Meet the SuperGrid

(FORTUNE Magazine) –  

Wouldn't it be great if in 30 years or so America could have a reliable supply of electricity generated by methods that don't contribute to global warming? And that use no imported fuels? For years this thought has loomed large in the mind of Chauncey Starr, a physicist who has been pondering energy problems for seven decades. He was present at the birth of nuclear power when he worked on the Manhattan Project during World War II. Now 93, Starr is president emeritus of the Electric Power Research Institute in Palo Alto, the electric industry's collaborative R&D operation he founded in 1973. His big idea is a power-generating and distribution system called the SuperGrid, which he thinks we should get to work on soon so all the pieces will be in place when they are needed.

The SuperGrid concept revolves around building a network of air-cooled nuclear power plants--today's nukes are water-cooled--that would be located underground for safety and security. With even some environmentalists now concluding that nuclear power looks rather green compared with the CO2-spewing coal that currently fuels more than half of the nation's appetite for electricity, building new nukes no longer seems a total pipe dream. (Critics point out that, unless heavily subsidized by taxpayer dollars, nukes remain prohibitively expensive.) Here's the really audacious part of the SuperGrid: Its power plants would be spaced about every 100 miles along a transcontinental "spine" of long-distance superconducting cables routed through tunnels. Unlike today's electrical grid, which evolved haphazardly as the nation grew, these cables would allow large dollops of juice to be moved efficiently around the U.S. as needed. And air-cooling eliminates the need to locate nukes near rivers or the sea. "The whole nuclear plant, including the permanent storage of its spent fuel, can be kept in an underground vault," says Starr.

Superconductivity is a wondrous property that allows certain materials to conduct electricity without resistance or losses, which are the major shortcomings of conventional electrical cables. The bad news is that the materials need to be chilled to ultralow temperatures in order to superconduct; we're talking temperatures down in the range of liquid hydrogen, which at --423° F is only 36 degrees above absolute zero. But Starr sees a way to make all this happen. By using some of the electricity from the nuke plants to electrolyze water into its hydrogen and oxygen constituents, and then compressing the hydrogen into liquid form, the SuperGrid could produce the chilling agent its cables need.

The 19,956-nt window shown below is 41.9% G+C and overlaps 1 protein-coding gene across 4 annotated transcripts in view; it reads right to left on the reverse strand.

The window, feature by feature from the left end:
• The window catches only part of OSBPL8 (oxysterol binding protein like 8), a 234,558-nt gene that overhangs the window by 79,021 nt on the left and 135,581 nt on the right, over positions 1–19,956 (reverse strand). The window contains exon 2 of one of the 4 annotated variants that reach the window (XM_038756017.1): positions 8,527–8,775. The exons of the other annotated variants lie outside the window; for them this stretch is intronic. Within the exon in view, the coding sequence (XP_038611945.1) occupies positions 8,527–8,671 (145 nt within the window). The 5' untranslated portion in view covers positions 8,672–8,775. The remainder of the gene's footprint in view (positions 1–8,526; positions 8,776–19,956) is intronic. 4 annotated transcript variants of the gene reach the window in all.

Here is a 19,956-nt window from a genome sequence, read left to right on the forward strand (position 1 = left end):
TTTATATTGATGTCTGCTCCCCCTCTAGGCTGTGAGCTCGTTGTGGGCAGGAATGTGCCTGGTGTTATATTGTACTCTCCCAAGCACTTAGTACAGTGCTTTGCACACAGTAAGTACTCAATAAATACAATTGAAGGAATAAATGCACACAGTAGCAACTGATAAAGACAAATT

And speaking of hydrogen, some people think we could build an entire economy that runs on the stuff. At the points along the grid where the superconducting cables offload electricity into local distribution systems, hydrogen would be available to run fuel cells that power vehicles, or whatever. Thus the SuperGrid would serve as the foundation for a hydrogen infrastructure that is now lacking.

Starr thinks it would take three decades or so to ready the SuperGrid to take over from the existing patchwork grid--by then, if the current 2% annual growth rate in electricity demand continues, as it's expected to, the nation's electricity needs will have nearly doubled. "SuperGrid packages together things that have already been demonstrated on a small scale," he says. "It pushes the limits of our engineering experience, but not our science." A brand-new transcontinental power grid would be a daunting construction project, to put it mildly. But Starr really believes it is possible, comparing it to another big infrastructure project he remembers: the construction of the Interstate Highway System.